In Virginia, state Sen. Charles W. Carrico Sr., the sponsor of the bill to alter how presidential electors are apportioned, said his intent was to give smaller communities a stronger voice. “The last election, constituents were concerned that it didn’t matter what they did, that more densely populated areas were going to outvote them,” he said.

While presenting this argument in a color-neutral way, Carrico was, in effect, saying that rural whites should have their votes count more than the votes of urban African-Americans, Hispanics, Asian-Americans and young whites comfortable in a racially integrated society.

In the United States, rural areas already have a disproportionate say in national affairs because the U.S. Constitution gives each state, regardless of population, two seats in the Senate and presidential electors reflect each state’s total seats in Congress, i.e. the numbers in the House of Representatives and the Senate. In addition, the District of Columbia with a large African-American population is denied voting representation in Congress (although D.C. is granted three presidential electors).

However, Republicans are fearful that the nation’s demographic changes, which were highlighted by President Obama’s two victories, could doom the party to a long-term minority status. Or the GOP might have to dramatically change its right-wing policies, which have alienated minorities since the days of Richard Nixon and his “Southern Strategy,” which used racial code words to appeal to pro-segregationist Southern whites.

The GOP also has taken strong anti-immigration stands, with its last presidential nominee Mitt Romney advocating an approach that would make life so miserable for undocumented immigrants that they would “self-deport.”

Yet, rather than undertake the painful internal process of returning the Republican Party to its traditions of racial tolerance, the GOP appears to have opted for a strategy that would “double-down” on its rural white “base” by over-weighting those votes and undervaluing the votes of minorities and city-dwellers.

Confederate Statues

While this scheme is playing out in several GOP-controlled states, the movement is advancing fastest in Richmond, a city proud of its boulevard of giant statues honoring Confederate “heroes.” Inside the Virginia Statehouse, a large statue of Gen. Robert E. Lee stands in the center of the old House of Representatives as if he has just arrived to give instructions to the chamber.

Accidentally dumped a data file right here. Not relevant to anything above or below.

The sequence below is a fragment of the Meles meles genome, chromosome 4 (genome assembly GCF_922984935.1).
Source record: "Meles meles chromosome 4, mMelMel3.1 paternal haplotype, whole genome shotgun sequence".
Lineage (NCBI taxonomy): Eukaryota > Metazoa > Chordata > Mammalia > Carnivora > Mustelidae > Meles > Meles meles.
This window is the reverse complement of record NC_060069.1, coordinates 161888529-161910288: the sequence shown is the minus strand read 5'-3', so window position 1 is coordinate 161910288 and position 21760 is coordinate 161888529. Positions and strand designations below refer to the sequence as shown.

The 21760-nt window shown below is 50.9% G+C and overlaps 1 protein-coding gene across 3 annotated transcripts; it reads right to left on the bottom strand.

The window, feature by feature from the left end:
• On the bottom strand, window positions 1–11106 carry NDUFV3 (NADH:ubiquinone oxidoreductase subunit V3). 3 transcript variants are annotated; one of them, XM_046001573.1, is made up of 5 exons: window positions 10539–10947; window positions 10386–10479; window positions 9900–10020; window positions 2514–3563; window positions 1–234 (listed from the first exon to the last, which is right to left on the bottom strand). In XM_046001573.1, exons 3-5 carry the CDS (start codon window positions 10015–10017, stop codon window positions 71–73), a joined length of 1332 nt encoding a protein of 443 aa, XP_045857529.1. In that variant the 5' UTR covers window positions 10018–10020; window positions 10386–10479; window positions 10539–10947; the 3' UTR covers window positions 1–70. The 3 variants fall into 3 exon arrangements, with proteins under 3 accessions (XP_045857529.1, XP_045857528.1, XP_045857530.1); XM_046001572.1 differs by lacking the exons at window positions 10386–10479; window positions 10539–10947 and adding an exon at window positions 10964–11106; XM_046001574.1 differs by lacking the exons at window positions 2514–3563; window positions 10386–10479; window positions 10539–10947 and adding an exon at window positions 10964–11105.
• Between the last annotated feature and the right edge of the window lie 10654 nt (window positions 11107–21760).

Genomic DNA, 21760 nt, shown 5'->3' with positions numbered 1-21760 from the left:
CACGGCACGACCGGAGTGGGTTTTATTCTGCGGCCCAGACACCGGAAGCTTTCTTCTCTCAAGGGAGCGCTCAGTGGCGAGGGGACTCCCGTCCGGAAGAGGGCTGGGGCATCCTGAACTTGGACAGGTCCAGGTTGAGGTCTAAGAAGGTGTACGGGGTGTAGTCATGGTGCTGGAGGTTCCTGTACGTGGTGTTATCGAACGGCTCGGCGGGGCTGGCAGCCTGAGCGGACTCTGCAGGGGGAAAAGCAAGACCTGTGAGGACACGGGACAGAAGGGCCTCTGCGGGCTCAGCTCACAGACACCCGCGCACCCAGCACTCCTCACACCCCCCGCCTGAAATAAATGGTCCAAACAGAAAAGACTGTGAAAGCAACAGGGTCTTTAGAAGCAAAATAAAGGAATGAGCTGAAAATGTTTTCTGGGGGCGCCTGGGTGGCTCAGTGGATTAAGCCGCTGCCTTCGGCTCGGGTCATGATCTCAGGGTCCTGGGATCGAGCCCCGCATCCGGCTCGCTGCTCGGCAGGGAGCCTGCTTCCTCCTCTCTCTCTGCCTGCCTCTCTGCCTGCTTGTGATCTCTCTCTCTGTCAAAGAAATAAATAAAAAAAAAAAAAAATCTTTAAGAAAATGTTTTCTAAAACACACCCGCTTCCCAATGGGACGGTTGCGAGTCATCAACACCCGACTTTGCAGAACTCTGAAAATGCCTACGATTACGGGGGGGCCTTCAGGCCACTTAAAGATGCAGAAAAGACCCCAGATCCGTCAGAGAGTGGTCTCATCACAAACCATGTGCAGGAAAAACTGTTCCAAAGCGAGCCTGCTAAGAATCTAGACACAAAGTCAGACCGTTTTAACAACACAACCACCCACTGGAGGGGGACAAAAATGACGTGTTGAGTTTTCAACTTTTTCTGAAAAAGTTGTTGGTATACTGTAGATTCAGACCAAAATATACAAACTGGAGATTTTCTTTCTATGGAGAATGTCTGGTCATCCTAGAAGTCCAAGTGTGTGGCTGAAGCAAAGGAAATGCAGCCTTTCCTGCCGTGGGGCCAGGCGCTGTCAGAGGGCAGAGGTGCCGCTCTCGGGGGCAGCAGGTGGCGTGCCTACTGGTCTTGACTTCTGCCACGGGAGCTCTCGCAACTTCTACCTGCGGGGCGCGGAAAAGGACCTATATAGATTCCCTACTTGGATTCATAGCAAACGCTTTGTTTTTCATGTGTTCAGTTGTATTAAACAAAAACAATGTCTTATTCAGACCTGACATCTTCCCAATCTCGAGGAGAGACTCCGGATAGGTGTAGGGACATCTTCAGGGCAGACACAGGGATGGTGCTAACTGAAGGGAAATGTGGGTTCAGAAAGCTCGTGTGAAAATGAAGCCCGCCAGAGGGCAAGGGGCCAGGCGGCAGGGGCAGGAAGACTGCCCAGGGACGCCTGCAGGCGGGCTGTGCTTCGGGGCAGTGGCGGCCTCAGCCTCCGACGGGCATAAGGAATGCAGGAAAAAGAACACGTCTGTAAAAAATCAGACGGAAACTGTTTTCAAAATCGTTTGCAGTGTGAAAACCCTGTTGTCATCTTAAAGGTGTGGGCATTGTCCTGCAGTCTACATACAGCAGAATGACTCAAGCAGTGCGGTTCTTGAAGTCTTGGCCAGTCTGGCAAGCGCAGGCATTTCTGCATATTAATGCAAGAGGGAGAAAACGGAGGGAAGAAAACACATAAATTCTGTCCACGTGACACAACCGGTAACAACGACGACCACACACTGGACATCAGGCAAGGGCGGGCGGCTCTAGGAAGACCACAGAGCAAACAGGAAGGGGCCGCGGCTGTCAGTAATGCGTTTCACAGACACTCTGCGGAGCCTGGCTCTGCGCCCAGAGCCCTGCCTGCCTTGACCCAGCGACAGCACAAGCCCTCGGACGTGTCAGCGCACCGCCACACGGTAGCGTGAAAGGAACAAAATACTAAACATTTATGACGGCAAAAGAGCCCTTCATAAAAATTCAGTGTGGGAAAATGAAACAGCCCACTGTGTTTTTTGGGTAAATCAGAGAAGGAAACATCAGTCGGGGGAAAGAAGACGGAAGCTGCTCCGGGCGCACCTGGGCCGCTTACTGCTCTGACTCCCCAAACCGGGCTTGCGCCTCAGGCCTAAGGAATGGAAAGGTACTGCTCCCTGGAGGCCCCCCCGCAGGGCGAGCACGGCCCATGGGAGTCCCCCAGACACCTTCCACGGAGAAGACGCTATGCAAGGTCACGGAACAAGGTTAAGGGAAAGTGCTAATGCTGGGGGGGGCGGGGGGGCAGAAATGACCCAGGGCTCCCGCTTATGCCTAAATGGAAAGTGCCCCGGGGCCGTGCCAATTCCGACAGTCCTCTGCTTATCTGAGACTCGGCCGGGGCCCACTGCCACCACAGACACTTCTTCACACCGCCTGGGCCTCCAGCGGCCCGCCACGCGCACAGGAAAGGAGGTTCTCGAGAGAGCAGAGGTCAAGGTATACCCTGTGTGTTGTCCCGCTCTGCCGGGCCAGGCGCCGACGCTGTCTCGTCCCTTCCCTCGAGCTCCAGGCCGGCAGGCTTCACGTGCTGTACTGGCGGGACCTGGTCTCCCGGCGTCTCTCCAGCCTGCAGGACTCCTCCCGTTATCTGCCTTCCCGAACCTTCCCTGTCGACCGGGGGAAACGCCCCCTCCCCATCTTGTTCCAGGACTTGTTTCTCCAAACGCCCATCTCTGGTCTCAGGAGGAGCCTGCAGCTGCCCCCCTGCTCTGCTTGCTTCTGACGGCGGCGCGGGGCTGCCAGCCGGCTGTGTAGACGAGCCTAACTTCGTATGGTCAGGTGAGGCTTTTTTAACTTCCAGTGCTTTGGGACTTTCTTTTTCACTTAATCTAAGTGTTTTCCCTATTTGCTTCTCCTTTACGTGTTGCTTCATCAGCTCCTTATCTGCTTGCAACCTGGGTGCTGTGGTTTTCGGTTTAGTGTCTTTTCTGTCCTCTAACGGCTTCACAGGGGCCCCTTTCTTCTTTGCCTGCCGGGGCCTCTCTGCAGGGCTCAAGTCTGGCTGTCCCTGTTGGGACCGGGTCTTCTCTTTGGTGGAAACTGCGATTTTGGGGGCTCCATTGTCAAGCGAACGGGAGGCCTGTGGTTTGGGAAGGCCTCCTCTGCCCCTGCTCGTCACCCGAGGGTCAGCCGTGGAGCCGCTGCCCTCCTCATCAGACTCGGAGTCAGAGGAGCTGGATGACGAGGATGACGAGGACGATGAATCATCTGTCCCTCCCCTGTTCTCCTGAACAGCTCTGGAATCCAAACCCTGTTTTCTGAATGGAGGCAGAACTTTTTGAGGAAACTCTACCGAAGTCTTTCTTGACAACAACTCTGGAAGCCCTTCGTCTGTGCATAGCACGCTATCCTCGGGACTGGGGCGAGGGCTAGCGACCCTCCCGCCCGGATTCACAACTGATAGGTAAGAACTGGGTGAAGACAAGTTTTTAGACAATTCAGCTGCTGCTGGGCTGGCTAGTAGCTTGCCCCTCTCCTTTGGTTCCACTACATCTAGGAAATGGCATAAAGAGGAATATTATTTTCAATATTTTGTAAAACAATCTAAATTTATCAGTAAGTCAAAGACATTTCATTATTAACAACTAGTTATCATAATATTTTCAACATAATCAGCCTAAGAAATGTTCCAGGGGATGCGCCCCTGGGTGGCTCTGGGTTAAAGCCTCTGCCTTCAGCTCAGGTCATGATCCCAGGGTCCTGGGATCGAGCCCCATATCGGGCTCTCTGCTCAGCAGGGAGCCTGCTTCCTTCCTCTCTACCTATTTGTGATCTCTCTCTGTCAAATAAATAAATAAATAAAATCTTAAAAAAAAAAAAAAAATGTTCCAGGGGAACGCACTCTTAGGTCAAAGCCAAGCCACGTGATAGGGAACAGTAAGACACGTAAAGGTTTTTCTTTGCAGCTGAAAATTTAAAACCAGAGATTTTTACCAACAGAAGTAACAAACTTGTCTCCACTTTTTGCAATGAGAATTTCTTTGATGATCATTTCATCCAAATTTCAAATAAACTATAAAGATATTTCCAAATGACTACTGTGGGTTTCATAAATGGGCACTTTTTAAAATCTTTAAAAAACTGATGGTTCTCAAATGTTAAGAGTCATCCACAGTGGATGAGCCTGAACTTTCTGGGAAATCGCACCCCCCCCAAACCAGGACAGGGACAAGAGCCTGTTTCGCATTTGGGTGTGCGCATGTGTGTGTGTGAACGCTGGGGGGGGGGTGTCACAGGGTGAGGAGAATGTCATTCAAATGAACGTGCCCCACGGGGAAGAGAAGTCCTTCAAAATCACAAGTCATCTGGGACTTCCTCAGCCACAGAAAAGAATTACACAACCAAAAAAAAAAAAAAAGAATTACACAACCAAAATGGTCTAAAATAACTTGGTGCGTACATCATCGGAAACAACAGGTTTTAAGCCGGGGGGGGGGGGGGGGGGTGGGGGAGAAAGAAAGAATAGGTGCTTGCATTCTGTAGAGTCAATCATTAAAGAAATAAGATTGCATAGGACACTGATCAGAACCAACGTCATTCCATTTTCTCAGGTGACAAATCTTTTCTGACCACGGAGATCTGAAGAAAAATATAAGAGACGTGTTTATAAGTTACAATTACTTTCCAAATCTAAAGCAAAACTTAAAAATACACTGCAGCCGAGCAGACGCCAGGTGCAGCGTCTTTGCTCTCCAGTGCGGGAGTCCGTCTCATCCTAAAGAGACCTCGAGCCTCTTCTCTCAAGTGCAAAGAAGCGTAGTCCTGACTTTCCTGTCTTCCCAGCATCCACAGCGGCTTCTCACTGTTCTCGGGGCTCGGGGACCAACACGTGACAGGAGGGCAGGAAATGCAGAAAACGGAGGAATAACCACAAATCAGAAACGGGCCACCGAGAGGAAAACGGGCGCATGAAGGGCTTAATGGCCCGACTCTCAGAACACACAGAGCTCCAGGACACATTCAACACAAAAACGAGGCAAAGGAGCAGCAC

But this Republican assault on “one person, one vote” is not about the past but the present and the future. The real-life effect of Virginia’s new “Three-Fifths (or less)” clause is demonstrated by the fact that if the proposed system were in effect last November, Obama would have won the state but received only four of the state’s 13 electoral votes.

State Sen. Donald A. McEachin, a Democrat, denounced the Republican bill as “absolutely a partisan bill aimed at defying the will of the voters, giving Republican presidential candidates most of Virginia’s electoral votes, regardless of who carries the state.”

Across the country, Republican politicians also have been trying to suppress the minority vote through voter ID laws that tend to disenfranchise urban dwellers and the poor and by reducing voting times with the result of creating long lines at city precincts and forcing many voters to stand in lines for hours.

The bitter irony of today’s Republican Party leading the fight to devalue the concept of equal citizenship was that the original Republican Party led the fight to grant full citizenship to African-Americans in the 1860s. The GOP, however, has since evolved via Nixon’s Southern Strategy into a national political organization determined to minimize, if not neutralize, the influence of blacks and other minorities.

Investigative reporter Robert Parry broke many of the Iran-Contra stories for The Associated Press and Newsweek in the 1980s. You can buy his new book, America’s Stolen Narrative, either in print here or as an e-book (from Amazon and barnesandnoble.com).

(Originally posted at Consortium News)